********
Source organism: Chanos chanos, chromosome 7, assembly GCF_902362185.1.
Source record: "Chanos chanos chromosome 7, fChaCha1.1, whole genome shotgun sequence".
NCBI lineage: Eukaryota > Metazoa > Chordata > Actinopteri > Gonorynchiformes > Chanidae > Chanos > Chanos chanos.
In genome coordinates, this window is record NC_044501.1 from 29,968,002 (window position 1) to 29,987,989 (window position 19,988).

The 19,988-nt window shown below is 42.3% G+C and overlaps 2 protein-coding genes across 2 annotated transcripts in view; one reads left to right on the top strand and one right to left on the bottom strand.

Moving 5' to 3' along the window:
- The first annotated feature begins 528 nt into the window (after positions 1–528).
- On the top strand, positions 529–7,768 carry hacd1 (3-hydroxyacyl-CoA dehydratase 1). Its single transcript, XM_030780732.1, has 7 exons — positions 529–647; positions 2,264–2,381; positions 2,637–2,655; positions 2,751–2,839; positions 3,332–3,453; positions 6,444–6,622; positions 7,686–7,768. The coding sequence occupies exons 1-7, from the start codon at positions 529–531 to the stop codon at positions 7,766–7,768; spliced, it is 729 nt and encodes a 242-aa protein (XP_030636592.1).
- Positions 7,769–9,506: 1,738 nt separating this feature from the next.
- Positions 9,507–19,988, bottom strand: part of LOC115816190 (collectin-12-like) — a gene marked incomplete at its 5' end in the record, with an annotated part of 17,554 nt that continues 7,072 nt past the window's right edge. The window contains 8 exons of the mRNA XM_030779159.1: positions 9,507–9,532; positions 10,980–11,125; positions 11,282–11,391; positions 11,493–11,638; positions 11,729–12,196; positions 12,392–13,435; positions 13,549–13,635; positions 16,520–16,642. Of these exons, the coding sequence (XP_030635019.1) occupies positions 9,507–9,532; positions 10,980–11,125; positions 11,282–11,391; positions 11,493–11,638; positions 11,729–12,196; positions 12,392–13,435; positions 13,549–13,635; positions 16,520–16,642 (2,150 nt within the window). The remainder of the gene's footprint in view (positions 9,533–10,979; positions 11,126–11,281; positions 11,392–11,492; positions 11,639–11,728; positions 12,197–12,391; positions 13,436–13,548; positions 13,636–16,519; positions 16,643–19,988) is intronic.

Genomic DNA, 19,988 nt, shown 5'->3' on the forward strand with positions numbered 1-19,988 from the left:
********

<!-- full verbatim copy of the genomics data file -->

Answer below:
Source organism: Chanos chanos, chromosome 7, assembly GCF_902362185.1.
Source record: "Chanos chanos chromosome 7, fChaCha1.1, whole genome shotgun sequence".
NCBI lineage: Eukaryota > Metazoa > Chordata > Actinopteri > Gonorynchiformes > Chanidae > Chanos > Chanos chanos.
In genome coordinates, this window is record NC_044501.1 from 29,968,002 (window position 1) to 29,987,989 (window position 19,988).

The 19,988-nt window shown below is 42.3% G+C and overlaps 2 protein-coding genes across 2 annotated transcripts in view; one reads left to right on the top strand and one right to left on the bottom strand.

Moving 5' to 3' along the window:
- The first annotated feature begins 528 nt into the window (after positions 1–528).
- On the top strand, positions 529–7,768 carry hacd1 (3-hydroxyacyl-CoA dehydratase 1). Its single transcript, XM_030780732.1, has 7 exons — positions 529–647; positions 2,264–2,381; positions 2,637–2,655; positions 2,751–2,839; positions 3,332–3,453; positions 6,444–6,622; positions 7,686–7,768. The coding sequence occupies exons 1-7, from the start codon at positions 529–531 to the stop codon at positions 7,766–7,768; spliced, it is 729 nt and encodes a 242-aa protein (XP_030636592.1).
- Positions 7,769–9,506: 1,738 nt separating this feature from the next.
- Positions 9,507–19,988, bottom strand: part of LOC115816190 (collectin-12-like) — a gene marked incomplete at its 5' end in the record, with an annotated part of 17,554 nt that continues 7,072 nt past the window's right edge. The window contains 8 exons of the mRNA XM_030779159.1: positions 9,507–9,532; positions 10,980–11,125; positions 11,282–11,391; positions 11,493–11,638; positions 11,729–12,196; positions 12,392–13,435; positions 13,549–13,635; positions 16,520–16,642. Of these exons, the coding sequence (XP_030635019.1) occupies positions 9,507–9,532; positions 10,980–11,125; positions 11,282–11,391; positions 11,493–11,638; positions 11,729–12,196; positions 12,392–13,435; positions 13,549–13,635; positions 16,520–16,642 (2,150 nt within the window). The remainder of the gene's footprint in view (positions 9,533–10,979; positions 11,126–11,281; positions 11,392–11,492; positions 11,639–11,728; positions 12,197–12,391; positions 13,436–13,548; positions 13,636–16,519; positions 16,643–19,988) is intronic.

Genomic DNA, 19,988 nt, shown 5'->3' on the forward strand with positions numbered 1-19,988 from the left: